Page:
Category: IMUNOLOGI

TLR mengaktifkan faktor transkripsi NFkB, AP-1, dan IRF

Last update: Oct 30, 2018

Pensinyalan TLR mamalia pada berbagai jenis sel menginduksi respon intrasel yang beragam, yang akhirnya dihasilkan berbagai sitokin inflamasi, faktor kemotaktik, peptida antimikroba, dan sitokin antiviral (interferon tipe I, dengan anggotanya IFN-alpha dan IFN-beta). Continue reading “TLR mengaktifkan faktor transkripsi NFkB, AP-1, dan IRF”

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Leukemia, limfoma, dan myeloma

Leukemia, limfoma, dan myeloma

Last update: May 28, 2018

Mari kita lihat tumor pada sistem imun.

Definisi

Leukemia berkembang di sumsum tulang. Ada sejumlah jenis leukemia yang berbeda. Tipe yang utama yaitu:

  • leukemia limfoblastik akut (acute lymphoblastic leukemia, ALL)
  • leukemia myeloid akut (acute myeloid leukemia, AML)
  • leukemia limfositik kronis (chronic lymphocytic leukemia, CLL)
  • leukemia myeloid kronis (chronic myeloid leukemia, CML).

Selanjutnya, ada subtipe dari masing-masing jenis leukemia ini. Continue reading “Leukemia, limfoma, dan myeloma”

Chapter 16 Manipulation of the immune response

Contents

  • Treatment of unwanted immune response (1-12)
  • Using the immune response to attack tumors (13-19)
  • Fighting infectious diseases with vaccination (20-31)

Detailed contents

  1. Corticosteroids are powerful anti-inflammatory drugs that alter the transcription of many genes.
  2. Cytotoxic drugs cause immunosuppression by killing dividing cells and have serious side-effects.
  3. Cyclosporin A, tacrolimus, rapamycin, and JAK inhibitors are effective immunosuppressive agents that interfere with various T-cell signaling pathway
  4. Antibodies against cell-surface molecules can be used to eliminate lymphocyte subsets or to inhibit lymphocyte function.
  5. Antibodies can be engineered to reduce their immunogenicity in humans.
  6. Monoclonal antibodies can be used to prevent allograft rejection.
  7. Depletion of autoreactive lymphocytes can treat autoimmune disease.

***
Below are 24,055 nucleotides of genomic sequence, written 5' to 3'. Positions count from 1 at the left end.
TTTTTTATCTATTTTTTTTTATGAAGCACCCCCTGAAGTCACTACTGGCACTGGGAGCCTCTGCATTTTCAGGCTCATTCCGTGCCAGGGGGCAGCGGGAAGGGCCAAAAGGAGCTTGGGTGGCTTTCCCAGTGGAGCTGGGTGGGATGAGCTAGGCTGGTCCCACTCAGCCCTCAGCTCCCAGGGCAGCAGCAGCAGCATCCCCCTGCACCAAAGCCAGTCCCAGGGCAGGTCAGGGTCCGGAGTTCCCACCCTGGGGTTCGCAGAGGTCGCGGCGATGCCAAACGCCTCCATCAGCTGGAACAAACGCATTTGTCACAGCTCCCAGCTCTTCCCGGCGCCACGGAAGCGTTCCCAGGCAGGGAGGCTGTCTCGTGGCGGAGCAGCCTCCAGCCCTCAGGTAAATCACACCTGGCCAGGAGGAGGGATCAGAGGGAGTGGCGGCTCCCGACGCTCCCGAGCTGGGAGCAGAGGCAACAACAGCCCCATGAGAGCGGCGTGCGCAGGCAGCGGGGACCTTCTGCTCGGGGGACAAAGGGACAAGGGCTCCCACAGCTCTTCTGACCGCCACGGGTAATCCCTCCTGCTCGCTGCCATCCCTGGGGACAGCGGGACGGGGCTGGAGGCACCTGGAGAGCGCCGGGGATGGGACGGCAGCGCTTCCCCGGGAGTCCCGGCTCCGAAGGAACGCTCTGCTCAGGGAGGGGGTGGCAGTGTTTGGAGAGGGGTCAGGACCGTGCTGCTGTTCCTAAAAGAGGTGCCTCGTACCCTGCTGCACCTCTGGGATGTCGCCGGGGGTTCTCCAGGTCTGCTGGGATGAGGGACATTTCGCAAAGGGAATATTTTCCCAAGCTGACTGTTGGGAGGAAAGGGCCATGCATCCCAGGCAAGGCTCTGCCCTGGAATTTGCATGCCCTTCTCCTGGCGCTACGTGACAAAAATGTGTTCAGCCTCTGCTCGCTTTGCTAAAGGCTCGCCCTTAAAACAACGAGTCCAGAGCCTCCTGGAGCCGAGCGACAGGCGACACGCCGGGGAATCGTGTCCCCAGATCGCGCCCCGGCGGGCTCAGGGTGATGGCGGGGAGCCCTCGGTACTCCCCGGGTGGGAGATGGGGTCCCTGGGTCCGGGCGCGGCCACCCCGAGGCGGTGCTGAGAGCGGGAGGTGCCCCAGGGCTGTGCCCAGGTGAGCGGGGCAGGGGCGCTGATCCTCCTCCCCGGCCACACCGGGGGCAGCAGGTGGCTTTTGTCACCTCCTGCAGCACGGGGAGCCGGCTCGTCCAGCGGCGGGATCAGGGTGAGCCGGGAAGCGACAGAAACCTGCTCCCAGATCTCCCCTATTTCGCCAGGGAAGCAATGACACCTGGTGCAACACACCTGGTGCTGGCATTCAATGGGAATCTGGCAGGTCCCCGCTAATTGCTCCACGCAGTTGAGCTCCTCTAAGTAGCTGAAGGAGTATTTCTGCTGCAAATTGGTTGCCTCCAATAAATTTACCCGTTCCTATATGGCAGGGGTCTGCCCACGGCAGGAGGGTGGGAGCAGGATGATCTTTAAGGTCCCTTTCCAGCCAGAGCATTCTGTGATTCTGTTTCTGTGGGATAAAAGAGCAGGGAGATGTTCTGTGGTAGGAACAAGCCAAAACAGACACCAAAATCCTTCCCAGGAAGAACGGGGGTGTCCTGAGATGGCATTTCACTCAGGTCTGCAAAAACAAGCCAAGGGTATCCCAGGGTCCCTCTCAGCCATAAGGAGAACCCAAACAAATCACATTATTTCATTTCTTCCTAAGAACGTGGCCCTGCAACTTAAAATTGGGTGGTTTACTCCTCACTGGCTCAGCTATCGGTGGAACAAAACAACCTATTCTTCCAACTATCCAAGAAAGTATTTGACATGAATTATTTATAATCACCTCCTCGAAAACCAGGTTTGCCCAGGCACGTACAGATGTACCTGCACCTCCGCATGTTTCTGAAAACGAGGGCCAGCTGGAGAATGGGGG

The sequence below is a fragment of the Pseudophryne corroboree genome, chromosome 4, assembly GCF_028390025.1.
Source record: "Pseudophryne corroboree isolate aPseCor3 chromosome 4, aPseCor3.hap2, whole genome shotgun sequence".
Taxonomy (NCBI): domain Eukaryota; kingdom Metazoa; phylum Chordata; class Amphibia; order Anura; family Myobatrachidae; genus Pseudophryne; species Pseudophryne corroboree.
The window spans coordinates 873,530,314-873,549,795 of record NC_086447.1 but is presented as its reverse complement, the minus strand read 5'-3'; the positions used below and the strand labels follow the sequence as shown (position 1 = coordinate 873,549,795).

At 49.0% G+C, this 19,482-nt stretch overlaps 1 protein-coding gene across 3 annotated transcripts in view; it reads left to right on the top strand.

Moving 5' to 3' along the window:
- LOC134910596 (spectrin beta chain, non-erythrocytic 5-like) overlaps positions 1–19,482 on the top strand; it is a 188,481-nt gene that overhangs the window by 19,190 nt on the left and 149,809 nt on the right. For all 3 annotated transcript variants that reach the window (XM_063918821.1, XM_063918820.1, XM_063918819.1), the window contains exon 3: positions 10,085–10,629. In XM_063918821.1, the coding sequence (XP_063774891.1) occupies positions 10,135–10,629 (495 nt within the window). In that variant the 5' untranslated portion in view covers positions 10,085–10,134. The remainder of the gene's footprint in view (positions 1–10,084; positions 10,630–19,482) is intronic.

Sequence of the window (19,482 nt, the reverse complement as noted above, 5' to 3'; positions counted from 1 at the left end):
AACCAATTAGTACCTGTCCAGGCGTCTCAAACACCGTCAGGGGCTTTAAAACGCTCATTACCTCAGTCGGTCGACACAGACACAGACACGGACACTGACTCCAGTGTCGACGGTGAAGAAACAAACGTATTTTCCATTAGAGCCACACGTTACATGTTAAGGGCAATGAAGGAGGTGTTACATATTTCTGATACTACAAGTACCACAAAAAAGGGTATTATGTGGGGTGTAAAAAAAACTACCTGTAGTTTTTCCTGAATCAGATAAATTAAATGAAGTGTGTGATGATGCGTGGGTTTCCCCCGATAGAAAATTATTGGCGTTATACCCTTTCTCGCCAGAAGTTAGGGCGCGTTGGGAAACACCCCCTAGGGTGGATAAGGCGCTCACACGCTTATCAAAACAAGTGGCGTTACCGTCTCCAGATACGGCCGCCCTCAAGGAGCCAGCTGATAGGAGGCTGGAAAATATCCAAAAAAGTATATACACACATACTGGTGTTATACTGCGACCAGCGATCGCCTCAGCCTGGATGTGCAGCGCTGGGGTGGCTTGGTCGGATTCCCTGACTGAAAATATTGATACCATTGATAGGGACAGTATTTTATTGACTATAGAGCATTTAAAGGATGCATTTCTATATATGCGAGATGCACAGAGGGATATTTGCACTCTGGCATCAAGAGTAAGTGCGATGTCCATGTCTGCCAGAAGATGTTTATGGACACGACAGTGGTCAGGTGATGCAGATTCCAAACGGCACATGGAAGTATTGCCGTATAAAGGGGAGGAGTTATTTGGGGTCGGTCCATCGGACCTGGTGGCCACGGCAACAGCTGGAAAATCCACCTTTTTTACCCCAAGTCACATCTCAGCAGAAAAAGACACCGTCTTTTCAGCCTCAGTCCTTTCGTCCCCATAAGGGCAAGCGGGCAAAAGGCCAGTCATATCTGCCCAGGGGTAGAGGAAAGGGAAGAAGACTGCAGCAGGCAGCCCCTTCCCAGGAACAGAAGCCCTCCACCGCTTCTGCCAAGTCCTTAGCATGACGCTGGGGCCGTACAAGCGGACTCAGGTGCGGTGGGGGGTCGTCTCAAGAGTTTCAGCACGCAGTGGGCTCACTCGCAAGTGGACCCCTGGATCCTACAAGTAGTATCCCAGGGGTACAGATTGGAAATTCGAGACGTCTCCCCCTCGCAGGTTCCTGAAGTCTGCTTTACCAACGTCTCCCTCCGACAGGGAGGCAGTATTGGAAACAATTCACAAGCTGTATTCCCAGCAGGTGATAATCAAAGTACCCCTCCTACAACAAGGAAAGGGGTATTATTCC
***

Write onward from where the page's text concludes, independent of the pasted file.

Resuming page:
8. Biologic agents that block TNF-a, IL-1, or IL-6 can alleviate autoimmune diseases.
  9. Biologic agents can block cell migration to sites of inflammation and reduce immune responses.
  10. Blockade of co-stimulatory pathways that activate lymphocytes can be used to treat autoimmune disease.
  11. Some commonly used drugs have immunomodulatory properties.
  12. Controlled administration of antigen can be used to manipulate the nature of an antigen-specific response.
  13. The development of transplantable tumors in mice led to the discovery of protective immune responses to tumors.
  14. Tumors are ‘edited’ by the immune system as they evolve and can escape rejection in many ways
  15. Tumor rejection antigens can be recognized T cells and form the basis of immunotherapies
  16. T cells expressing chimeric antigen receptors are an effective treatment in some leukemias
  17. Monoclonal antibodies against tumor antigens, alone or linked to toxins, can control tumor growth
  18. Enhancing the immune response to tumor by vaccination holds promise for cancer prevention and therapy
  19. Checkpoint blockade can augment immune responses to existing tumors
  20. Vaccines can be based on attenuated pathogens or material from killed organisms.
  21. Most effective vaccines generate antibodies that prevent the damage caused by toxins or that neutralize the pathogen and stop infection.
  22. Effective vaccines must induce long-lasting protection while being safe and inexpensive.
  23. Live-attenuated viral vaccines are usually more potent than ‘killed’ vaccines and can be made safer by the use of recombinant DNA technology.